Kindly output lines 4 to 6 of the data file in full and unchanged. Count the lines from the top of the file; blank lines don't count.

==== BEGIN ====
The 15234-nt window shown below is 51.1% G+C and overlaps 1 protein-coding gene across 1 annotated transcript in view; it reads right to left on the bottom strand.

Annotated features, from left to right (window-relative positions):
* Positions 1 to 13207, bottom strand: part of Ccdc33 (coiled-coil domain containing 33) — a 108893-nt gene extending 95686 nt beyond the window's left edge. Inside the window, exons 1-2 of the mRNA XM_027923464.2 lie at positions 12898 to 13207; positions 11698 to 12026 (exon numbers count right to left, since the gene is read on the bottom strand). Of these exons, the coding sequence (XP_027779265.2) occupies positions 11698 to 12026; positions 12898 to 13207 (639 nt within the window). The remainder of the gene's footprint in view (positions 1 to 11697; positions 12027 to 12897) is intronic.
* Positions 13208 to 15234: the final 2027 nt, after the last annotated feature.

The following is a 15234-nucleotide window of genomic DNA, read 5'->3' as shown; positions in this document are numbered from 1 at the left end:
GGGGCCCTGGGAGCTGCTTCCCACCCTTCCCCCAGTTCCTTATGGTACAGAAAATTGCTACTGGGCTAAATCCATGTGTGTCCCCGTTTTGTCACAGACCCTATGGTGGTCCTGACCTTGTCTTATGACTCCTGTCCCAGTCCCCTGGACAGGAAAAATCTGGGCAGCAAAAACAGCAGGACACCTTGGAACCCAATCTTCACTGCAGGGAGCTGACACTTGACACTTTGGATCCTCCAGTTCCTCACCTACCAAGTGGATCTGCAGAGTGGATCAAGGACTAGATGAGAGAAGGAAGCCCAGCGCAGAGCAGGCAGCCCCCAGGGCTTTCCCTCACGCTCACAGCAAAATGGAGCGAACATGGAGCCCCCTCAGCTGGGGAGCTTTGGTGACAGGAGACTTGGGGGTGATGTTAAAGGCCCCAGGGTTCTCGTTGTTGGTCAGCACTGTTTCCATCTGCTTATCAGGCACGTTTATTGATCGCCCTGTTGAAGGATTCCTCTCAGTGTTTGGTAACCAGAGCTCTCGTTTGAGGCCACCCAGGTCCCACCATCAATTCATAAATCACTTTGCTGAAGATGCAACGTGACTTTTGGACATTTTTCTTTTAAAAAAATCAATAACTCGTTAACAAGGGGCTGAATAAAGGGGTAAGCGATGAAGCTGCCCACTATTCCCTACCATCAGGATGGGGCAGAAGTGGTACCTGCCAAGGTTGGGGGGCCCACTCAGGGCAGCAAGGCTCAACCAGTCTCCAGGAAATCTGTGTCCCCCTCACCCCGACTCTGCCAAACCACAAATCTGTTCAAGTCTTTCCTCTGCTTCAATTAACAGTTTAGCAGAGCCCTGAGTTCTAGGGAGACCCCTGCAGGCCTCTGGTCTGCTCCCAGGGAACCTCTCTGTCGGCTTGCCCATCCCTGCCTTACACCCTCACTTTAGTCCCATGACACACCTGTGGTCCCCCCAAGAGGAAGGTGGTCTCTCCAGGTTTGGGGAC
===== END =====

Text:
* Positions 13208 to 15234: the final 2027 nt, after the last annotated feature.

The following is a 15234-nucleotide window of genomic DNA, read 5'->3' as shown; positions in this document are numbered from 1 at the left end:
GGGGCCCTGGGAGCTGCTTCCCACCCTTCCCCCAGTTCCTTATGGTACAGAAAATTGCTACTGGGCTAAATCCATGTGTGTCCCCGTTTTGTCACAGACCCTATGGTGGTCCTGACCTTGTCTTATGACTCCTGTCCCAGTCCCCTGGACAGGAAAAATCTGGGCAGCAAAAACAGCAGGACACCTTGGAACCCAATCTTCACTGCAGGGAGCTGACACTTGACACTTTGGATCCTCCAGTTCCTCACCTACCAAGTGGATCTGCAGAGTGGATCAAGGACTAGATGAGAGAAGGAAGCCCAGCGCAGAGCAGGCAGCCCCCAGGGCTTTCCCTCACGCTCACAGCAAAATGGAGCGAACATGGAGCCCCCTCAGCTGGGGAGCTTTGGTGACAGGAGACTTGGGGGTGATGTTAAAGGCCCCAGGGTTCTCGTTGTTGGTCAGCACTGTTTCCATCTGCTTATCAGGCACGTTTATTGATCGCCCTGTTGAAGGATTCCTCTCAGTGTTTGGTAACCAGAGCTCTCGTTTGAGGCCACCCAGGTCCCACCATCAATTCATAAATCACTTTGCTGAAGATGCAACGTGACTTTTGGACATTTTTCTTTTAAAAAAATCAATAACTCGTTAACAAGGGGCTGAATAAAGGGGTAAGCGATGAAGCTGCCCACTATTCCCTACCATCAGGATGGGGCAGAAGTGGTACCTGCCAAGGTTGGGGGGCCCACTCAGGGCAGCAAGGCTCAACCAGTCTCCAGGAAATCTGTGTCCCCCTCACCCCGACTCTGCCAAACCACAAATCTGTTCAAGTCTTTCCTCTGCTTCAATTAACAGTTTAGCAGAGCCCTGAGTTCTAGGGAGACCCCTGCAGGCCTCTGGTCTGCTCCCAGGGAACCTCTCTGTCGGCTTGCCCATCCCTGCCTTACACCCTCACTTTAGTCCCATGACACACCTGTGGTCCCCCCAAGAGGAAGGTGGTCTCTCCAGGTTTGGGGAC